This might be business as usual, except that the actors are all women. They play the men as men, with no sense of drag or winking at the audience. They commit! They are a brilliant bunch of performers, and they nail the male clichés, all of which become sparkling new in their hands. Macho posturing, half-whispered voices, plaintive campfire songs, jostlingfor command, and other manly activities and traits all demand a fresh look when played by these amazing women. That the cast is multi-racial adds another layer of built-in commentary.
Here is how My Perfect Mind is described in press materials and on the 59e59 website:
Petherbridge, Hunter Photo: Manuel Harlan
Acclaimed classical actor and two-time Tony Award nominee Edward Petherbridge was cast as King Lear, when on the second day of rehearsals he suffered a stroke that left him barely able to move. As he struggled to recover Edward made a discovery: the entire role of Lear still existed word for word in his mind. From being on the brink of playing one of Shakespeare's most revered roles, to lying in a hospital bed surrounded by doctors, Edward never imagined what tragedies and comedies lay in store for him.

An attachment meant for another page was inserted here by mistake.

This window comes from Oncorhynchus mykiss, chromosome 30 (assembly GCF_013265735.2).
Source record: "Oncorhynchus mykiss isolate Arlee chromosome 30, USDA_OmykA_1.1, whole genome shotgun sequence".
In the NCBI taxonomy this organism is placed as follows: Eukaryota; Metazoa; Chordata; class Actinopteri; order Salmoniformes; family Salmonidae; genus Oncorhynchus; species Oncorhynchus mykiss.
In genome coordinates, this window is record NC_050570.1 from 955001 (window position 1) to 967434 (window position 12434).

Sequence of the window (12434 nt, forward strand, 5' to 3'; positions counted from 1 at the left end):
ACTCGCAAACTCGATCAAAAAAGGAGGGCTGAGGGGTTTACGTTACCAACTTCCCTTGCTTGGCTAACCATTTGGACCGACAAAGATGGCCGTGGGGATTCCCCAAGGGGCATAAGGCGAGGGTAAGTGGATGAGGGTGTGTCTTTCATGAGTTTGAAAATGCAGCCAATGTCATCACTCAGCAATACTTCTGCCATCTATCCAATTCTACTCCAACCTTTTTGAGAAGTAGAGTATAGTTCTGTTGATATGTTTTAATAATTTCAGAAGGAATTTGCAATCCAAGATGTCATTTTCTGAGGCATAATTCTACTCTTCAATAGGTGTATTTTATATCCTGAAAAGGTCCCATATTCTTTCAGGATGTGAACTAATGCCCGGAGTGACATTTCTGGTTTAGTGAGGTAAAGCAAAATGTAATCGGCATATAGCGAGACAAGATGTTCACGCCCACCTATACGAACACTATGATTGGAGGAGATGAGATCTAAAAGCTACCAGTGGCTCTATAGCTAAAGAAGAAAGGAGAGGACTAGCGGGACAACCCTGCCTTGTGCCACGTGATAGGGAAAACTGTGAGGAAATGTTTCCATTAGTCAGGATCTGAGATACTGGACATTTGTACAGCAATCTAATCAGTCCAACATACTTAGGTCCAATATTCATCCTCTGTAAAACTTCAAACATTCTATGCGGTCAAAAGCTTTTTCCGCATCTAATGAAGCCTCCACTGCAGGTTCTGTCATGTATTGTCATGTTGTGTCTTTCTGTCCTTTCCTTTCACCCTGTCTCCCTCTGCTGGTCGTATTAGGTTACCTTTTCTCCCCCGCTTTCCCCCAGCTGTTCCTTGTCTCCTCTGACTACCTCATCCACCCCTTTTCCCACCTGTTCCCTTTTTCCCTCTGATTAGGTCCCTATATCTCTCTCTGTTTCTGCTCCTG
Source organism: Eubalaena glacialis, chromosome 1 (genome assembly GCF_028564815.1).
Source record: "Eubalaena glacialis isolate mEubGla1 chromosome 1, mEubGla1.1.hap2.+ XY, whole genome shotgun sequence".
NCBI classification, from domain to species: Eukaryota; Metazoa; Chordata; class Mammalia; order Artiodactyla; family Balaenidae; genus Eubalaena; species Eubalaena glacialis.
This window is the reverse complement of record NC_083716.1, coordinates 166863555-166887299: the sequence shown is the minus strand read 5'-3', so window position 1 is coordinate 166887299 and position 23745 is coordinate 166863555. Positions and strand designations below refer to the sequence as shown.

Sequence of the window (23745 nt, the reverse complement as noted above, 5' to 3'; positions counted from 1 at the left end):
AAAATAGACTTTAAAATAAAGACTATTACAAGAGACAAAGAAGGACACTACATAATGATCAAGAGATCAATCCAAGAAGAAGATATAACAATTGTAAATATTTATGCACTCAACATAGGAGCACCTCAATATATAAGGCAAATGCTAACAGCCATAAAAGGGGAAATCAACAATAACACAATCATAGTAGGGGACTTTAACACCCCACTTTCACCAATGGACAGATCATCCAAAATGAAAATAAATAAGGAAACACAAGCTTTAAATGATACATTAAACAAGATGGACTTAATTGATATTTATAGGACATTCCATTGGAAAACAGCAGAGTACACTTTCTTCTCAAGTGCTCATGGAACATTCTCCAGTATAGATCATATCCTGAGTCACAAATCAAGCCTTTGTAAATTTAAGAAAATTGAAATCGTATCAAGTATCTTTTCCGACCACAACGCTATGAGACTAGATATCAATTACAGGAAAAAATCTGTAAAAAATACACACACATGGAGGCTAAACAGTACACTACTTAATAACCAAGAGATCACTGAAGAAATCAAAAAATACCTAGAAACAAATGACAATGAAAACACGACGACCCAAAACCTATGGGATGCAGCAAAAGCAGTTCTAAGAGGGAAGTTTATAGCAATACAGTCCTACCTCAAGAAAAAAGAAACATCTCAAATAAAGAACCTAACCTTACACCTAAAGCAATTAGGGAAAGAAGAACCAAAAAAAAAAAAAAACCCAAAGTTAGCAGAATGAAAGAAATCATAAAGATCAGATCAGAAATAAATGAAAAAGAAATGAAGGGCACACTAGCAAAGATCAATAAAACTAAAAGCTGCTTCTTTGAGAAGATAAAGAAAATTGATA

Bruce Norris can write. His dialogue crackles, his jokes mostly land, and occasionally he creates surprisingly vivid, three-dimensional characters. He's also a polemicist, and while he's less didactic -- and far less capital-S Serious -- than present-day windbag David Mamet, it's always clear that he has a point to put across, and he won't rest until you get it. This usually results in his plays, at some point, devolving from breezy, mildly unsettling evenings into a full-on death match, in which the characters basically form a circle and start berating each other. (For reference, see: pretty much the entire second act of his Pulitzer Prize winner, Clybourne Park). Again, this is not to say that the man's without talent. It's just that some people are better at using the sugar to make the medicine go down.
Norris' latest, The Qualms (at Playwrights Horizons through July 12), has a lot going for it. For my money, it boasts the tightest acting ensemble currently treading boards in New York. The action -- no pun intended -- centers around a beachfront condo where a group of middle-aged, well-to-do suburbanites have gathered to swap partners. Most of the guests are old pros; the too-cutely named Chris (Jeremy Shamos) and Kristy (Sarah Goldberg) are the newbs. Kristy hooks up with the host's partner (the brilliant Kate Arrington) within the first five minutes of the play; Chris spends the full ninety minutes resenting the entire arrangement, despite the fact it's implied that the idea to attend was his.